Reader Submitted Article By: ChildrenLearningReading.com
Teaching children to read by teaching phonics activities is a lot like doing math, where you have to know what the numbers are, how to count, and you need to learn to add and subtract before learning to multiply and divide. Teaching phonics to children is no different where you follow a step by step approach by first teaching the child the alphabet letters and phonics sounds, and then teaching them the combination of different letters to create different words, and using words to form sentences. It is a very logical and sequential buildup of phonics knowledge and reading ability.
Before a child can learn to read, he or she must first learn the alphabet letters, and know the sounds represented by the letters. It’s usually easier to teach some consonants and short vowels first before moving on to more complicated things such as consonant digraphs (2 consonants formed to produce one sound, such as “ch” or “ph”) and long vowels. As you can see, teaching children to read by the phonics method helps them develop phonemic awareness, and it is also a very logical and straight forward approach.
Start off by teaching your child the phonics sounds. You can choose to teach your child in alphabetic order going from A to Z, or you can teach several commonly used consonant sounds and vowels, and go from there. For example, you may start teaching your child /a/, /c/, and /t/ (slashes denote sound of the letters). Once your child has learn to quickly recognize these letters and properly sound out their sounds, you can then teach them to blend /c/, /a/, /t/ to make the words “cat”, or “tac”, or “at”.
As you introduce more letters and phonics sounds in your lesson plans, you can generate more words, and slowly introduce short, simple sentences to your reading lessons. Depending on the age of your child, I would suggest keeping the phonics lessons relatively short – around 5 to 10 minutes. Sometimes, just 3 to 5 minutes for a short lesson is plenty, and you can easily teach these short phonics lessons 2 or 3 times each day for a total of 10 to 15 minutes. Young children tend to be forgetful, so repetition is very important.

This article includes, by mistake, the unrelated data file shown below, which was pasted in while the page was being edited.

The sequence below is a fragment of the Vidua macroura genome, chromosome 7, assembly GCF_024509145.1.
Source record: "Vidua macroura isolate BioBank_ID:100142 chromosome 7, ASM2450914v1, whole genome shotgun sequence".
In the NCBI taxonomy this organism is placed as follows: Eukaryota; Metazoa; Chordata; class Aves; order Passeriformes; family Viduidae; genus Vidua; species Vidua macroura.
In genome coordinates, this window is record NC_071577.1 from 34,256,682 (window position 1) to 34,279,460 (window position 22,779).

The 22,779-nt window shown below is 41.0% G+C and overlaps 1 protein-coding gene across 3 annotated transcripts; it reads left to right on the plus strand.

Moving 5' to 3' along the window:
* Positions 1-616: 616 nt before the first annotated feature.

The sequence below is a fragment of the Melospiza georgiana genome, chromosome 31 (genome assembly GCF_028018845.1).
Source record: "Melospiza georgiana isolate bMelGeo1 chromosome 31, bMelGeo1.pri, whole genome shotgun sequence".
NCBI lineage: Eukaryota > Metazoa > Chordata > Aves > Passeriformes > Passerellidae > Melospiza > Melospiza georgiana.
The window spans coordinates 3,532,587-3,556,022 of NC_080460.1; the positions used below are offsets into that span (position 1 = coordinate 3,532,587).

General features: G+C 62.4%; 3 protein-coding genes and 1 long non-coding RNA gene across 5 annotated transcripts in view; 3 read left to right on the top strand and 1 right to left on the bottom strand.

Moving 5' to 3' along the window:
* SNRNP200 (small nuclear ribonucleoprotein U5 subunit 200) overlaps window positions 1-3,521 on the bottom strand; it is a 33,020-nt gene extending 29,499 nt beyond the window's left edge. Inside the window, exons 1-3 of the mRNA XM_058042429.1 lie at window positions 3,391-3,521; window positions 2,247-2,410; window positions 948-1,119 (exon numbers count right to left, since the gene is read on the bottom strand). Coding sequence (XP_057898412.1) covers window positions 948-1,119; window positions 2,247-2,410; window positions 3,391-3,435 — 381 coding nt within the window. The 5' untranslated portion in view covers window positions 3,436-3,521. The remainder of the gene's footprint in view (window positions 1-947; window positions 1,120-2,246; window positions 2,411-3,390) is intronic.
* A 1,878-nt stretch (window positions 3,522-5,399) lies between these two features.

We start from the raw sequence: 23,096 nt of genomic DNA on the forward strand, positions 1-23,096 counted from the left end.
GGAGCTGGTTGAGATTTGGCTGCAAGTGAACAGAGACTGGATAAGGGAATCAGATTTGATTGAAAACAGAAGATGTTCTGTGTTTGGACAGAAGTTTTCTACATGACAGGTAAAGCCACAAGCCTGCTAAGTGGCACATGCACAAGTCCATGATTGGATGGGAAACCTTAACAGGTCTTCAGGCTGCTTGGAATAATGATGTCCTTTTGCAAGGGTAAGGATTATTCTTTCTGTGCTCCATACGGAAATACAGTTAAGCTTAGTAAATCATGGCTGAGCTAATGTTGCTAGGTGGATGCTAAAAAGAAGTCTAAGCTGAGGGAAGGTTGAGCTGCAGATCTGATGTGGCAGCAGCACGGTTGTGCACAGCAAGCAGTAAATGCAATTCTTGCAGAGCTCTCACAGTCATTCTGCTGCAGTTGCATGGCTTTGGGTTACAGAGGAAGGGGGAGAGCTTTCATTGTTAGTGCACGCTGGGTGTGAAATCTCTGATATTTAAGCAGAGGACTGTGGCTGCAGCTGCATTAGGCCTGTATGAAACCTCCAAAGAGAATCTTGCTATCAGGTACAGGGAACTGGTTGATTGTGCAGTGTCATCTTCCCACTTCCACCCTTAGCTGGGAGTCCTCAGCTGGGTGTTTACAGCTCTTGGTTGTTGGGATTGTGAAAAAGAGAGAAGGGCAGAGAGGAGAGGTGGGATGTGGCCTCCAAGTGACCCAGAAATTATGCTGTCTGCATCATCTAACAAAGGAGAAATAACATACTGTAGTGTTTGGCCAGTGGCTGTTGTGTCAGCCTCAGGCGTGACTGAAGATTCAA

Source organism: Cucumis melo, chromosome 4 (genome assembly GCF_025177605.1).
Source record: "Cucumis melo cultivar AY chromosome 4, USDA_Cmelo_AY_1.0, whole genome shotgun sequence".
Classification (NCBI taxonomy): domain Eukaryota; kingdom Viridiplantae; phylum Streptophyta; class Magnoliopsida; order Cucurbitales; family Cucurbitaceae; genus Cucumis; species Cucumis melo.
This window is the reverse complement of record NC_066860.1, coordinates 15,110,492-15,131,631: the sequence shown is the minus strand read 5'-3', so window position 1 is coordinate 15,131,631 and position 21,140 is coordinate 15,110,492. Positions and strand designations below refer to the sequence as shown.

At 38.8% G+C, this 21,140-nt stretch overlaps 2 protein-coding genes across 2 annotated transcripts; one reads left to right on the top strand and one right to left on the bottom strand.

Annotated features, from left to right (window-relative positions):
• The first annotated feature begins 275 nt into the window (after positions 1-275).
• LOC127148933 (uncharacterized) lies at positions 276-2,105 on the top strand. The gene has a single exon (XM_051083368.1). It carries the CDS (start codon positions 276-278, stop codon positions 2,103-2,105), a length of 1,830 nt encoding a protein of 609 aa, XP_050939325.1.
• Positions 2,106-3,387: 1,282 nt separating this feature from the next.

You don’t want to make the lessons too long and boring, that the child begins to feel like doing a “chore” when learning to read. So keep it short, fun, and interesting. By keeping the phonics lessons short, you also avoid overwhelming the child with too much information, and always remember to make sure your child has mastered one lesson before moving on to new material. Confusion and uncertainty will only make their learning effort difficult and frustrating – so review often, move on to new material only after they’ve mastered the current lessons.
So when can you start teaching phonics sounds and lessons to children? Not everyone will agree with me on this, but I believe that if your child can speak, then your child can learn to read. Of course, every child is different and unique, and some children will be more receptive to learning reading than others. One thing for certain, is that the earlier a child learns to read, the better.
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